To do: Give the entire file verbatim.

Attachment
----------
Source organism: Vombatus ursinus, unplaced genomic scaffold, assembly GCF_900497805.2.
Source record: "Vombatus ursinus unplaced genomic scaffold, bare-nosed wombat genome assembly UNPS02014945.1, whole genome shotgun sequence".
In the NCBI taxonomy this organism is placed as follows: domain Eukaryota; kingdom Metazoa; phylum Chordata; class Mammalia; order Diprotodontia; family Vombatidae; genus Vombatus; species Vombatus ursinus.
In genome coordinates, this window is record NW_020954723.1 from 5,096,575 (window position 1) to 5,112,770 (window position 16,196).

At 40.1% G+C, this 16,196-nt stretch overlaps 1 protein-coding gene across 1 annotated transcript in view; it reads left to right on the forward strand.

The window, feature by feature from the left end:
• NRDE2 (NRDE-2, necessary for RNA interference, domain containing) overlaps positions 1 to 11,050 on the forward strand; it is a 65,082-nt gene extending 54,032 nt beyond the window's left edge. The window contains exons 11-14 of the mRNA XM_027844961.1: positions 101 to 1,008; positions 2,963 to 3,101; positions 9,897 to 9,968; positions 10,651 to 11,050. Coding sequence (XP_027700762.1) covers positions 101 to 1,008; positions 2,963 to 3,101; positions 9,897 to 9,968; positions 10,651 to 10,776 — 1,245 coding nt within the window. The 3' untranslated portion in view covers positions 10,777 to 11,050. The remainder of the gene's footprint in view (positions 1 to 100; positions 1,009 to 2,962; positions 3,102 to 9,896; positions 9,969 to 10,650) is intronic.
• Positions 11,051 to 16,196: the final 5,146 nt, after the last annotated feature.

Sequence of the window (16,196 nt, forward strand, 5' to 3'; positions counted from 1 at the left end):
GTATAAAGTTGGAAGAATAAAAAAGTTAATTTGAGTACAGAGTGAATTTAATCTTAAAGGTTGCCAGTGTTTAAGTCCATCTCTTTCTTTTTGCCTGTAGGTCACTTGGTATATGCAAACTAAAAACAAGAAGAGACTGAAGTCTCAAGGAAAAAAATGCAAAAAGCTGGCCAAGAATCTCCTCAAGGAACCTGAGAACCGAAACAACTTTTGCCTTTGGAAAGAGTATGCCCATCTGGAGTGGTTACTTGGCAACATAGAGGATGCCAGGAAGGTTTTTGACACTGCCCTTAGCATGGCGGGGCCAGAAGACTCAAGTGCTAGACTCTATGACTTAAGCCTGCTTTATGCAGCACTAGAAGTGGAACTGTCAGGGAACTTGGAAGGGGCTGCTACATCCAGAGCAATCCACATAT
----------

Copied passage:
Source organism: Vombatus ursinus, unplaced genomic scaffold, assembly GCF_900497805.2.
Source record: "Vombatus ursinus unplaced genomic scaffold, bare-nosed wombat genome assembly UNPS02014945.1, whole genome shotgun sequence".
In the NCBI taxonomy this organism is placed as follows: domain Eukaryota; kingdom Metazoa; phylum Chordata; class Mammalia; order Diprotodontia; family Vombatidae; genus Vombatus; species Vombatus ursinus.
In genome coordinates, this window is record NW_020954723.1 from 5,096,575 (window position 1) to 5,112,770 (window position 16,196).

At 40.1% G+C, this 16,196-nt stretch overlaps 1 protein-coding gene across 1 annotated transcript in view; it reads left to right on the forward strand.

The window, feature by feature from the left end:
• NRDE2 (NRDE-2, necessary for RNA interference, domain containing) overlaps positions 1 to 11,050 on the forward strand; it is a 65,082-nt gene extending 54,032 nt beyond the window's left edge. The window contains exons 11-14 of the mRNA XM_027844961.1: positions 101 to 1,008; positions 2,963 to 3,101; positions 9,897 to 9,968; positions 10,651 to 11,050. Coding sequence (XP_027700762.1) covers positions 101 to 1,008; positions 2,963 to 3,101; positions 9,897 to 9,968; positions 10,651 to 10,776 — 1,245 coding nt within the window. The 3' untranslated portion in view covers positions 10,777 to 11,050. The remainder of the gene's footprint in view (positions 1 to 100; positions 1,009 to 2,962; positions 3,102 to 9,896; positions 9,969 to 10,650) is intronic.
• Positions 11,051 to 16,196: the final 5,146 nt, after the last annotated feature.

Sequence of the window (16,196 nt, forward strand, 5' to 3'; positions counted from 1 at the left end):
GTATAAAGTTGGAAGAATAAAAAAGTTAATTTGAGTACAGAGTGAATTTAATCTTAAAGGTTGCCAGTGTTTAAGTCCATCTCTTTCTTTTTGCCTGTAGGTCACTTGGTATATGCAAACTAAAAACAAGAAGAGACTGAAGTCTCAAGGAAAAAAATGCAAAAAGCTGGCCAAGAATCTCCTCAAGGAACCTGAGAACCGAAACAACTTTTGCCTTTGGAAAGAGTATGCCCATCTGGAGTGGTTACTTGGCAACATAGAGGATGCCAGGAAGGTTTTTGACACTGCCCTTAGCATGGCGGGGCCAGAAGACTCAAGTGCTAGACTCTATGACTTAAGCCTGCTTTATGCAGCACTAGAAGTGGAACTGTCAGGGAACTTGGAAGGGGCTGCTACATCCAGAGCAATCCACATAT